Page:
The Inspiring Life of Pablo Picasso
Pablo Ruiz y Picasso, more commonly known as Picasso, was an influential Spanish artist. Involved in printmaking, sculpting, stage design, painting, and writing, he was a truly creative being who has inspired many artists after him. Here is a closer look into Picasso, a man who offered the world a prolific collection.
Picasso was a man who used his art to convey social, political, and intellectual messages. He was a true artistic genius, creating well over 20,000 works of art within his career. Though Cubism, Surrealism, Neoclassicism, and Expressionism, he created prints, ceramics, theater sets, paintings, costumes, drawings, and other artistic works.
Originally born in Spain, in 1881, he moved to Barcelona when he was 18 years of age. It was here that he developed a connection with other writers, artists, and poets. His paintings often depicted themes such as despair, poverty, and loneliness — which was especially evident within his 'Blue Period' which lasted until the middle of 1904.
After moving to Paris, the theme behind his paintings became more pleasant. Between late 1904 and 1906, his more joyful style was represented by the use of orange and pinks and was appropriately named his 'Rose Period.' It wasn't until 1910 that he began to experiment with abstraction.
Alongside George Braque, Picasso developed one of the most influential styles of the early twentieth century — Cubism. In this sense, Picasso essentially transformed the world of art, moving away from the concept that art should mimic nature and reality.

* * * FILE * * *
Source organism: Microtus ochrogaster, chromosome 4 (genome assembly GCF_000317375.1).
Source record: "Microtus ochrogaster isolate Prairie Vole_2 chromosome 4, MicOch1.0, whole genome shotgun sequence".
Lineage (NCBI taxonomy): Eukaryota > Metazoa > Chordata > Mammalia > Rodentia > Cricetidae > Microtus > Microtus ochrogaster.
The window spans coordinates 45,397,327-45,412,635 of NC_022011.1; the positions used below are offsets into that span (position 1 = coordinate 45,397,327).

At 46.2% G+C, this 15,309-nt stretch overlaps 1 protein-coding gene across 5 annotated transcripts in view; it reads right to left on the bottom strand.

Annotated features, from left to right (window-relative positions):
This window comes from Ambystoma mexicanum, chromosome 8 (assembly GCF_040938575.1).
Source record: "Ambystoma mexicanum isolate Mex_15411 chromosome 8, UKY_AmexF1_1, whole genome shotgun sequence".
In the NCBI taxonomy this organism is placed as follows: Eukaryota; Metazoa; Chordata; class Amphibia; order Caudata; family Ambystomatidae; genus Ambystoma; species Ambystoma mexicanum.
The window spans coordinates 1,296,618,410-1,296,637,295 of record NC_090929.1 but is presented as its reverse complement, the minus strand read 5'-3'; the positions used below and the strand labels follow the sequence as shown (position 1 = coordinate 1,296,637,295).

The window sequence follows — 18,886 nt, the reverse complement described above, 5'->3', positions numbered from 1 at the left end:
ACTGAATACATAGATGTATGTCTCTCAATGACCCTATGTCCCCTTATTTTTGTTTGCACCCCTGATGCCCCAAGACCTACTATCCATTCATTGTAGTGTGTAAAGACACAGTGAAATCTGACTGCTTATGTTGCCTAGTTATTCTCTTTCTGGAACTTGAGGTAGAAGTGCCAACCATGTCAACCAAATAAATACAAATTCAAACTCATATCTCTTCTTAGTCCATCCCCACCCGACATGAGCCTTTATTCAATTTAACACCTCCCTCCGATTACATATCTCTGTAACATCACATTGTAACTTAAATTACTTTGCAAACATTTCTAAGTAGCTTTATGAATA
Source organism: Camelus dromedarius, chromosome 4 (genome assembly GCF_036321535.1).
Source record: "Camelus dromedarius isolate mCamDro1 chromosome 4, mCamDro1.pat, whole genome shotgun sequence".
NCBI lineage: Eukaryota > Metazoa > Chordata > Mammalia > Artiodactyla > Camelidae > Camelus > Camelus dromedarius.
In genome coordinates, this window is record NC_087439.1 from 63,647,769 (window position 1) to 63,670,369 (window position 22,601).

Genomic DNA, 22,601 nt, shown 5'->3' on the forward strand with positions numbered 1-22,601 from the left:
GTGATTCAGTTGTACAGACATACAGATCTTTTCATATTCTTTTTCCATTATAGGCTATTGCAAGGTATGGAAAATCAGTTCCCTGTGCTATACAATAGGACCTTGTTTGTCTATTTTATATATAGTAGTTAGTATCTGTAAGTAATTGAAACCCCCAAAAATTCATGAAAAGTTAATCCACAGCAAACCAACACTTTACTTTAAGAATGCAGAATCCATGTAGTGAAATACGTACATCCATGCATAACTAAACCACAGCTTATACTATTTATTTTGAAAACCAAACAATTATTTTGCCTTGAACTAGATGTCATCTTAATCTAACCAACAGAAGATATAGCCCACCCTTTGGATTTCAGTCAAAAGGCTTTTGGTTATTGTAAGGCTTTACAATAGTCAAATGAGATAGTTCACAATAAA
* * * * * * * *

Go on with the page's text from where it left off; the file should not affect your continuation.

As he built his career, he wasn't afraid to push the boundaries. He created art that depicted both his personal feelings, as well as the outside world around him. His work, Guernica, was painted after Nazi Germany bombed Guernica and was considered to be one of the most powerful anti-war messages within modern art.
Living a long and fulfilling life, Picasso died at the age of 91 in 1973. He quickly became recognized as one of the most influential and successful artists throughout history. With a career that spanned nearly eight decades, he is now known as the father of modern art.
Picasso produced tens of thousands of pieces, impacting the art world in a highly significant way. His free spirit and creative style was evident in his collection, making him one of the most versatile artists in history. Today, people across the world continue to admire his work and his ability to move his audience.
This painting is enlightening, yet haunting, as Picasso depicts an elderly blind man, hunched over as he plays his guitar. It was during this time that Picasso limited himself to a monochromatic blue palette, focusing on psychological themes of human emotional and misery. He himself was very poor and sympathized with the 'outcasts' of society.
As mentioned above, this painting was potentially one of Picasso's most famous paintings. This piece depicts the tragedies of war and its impact on those affected. It later became a powerful symbol, highlighting the destruction of war on innocent civilians.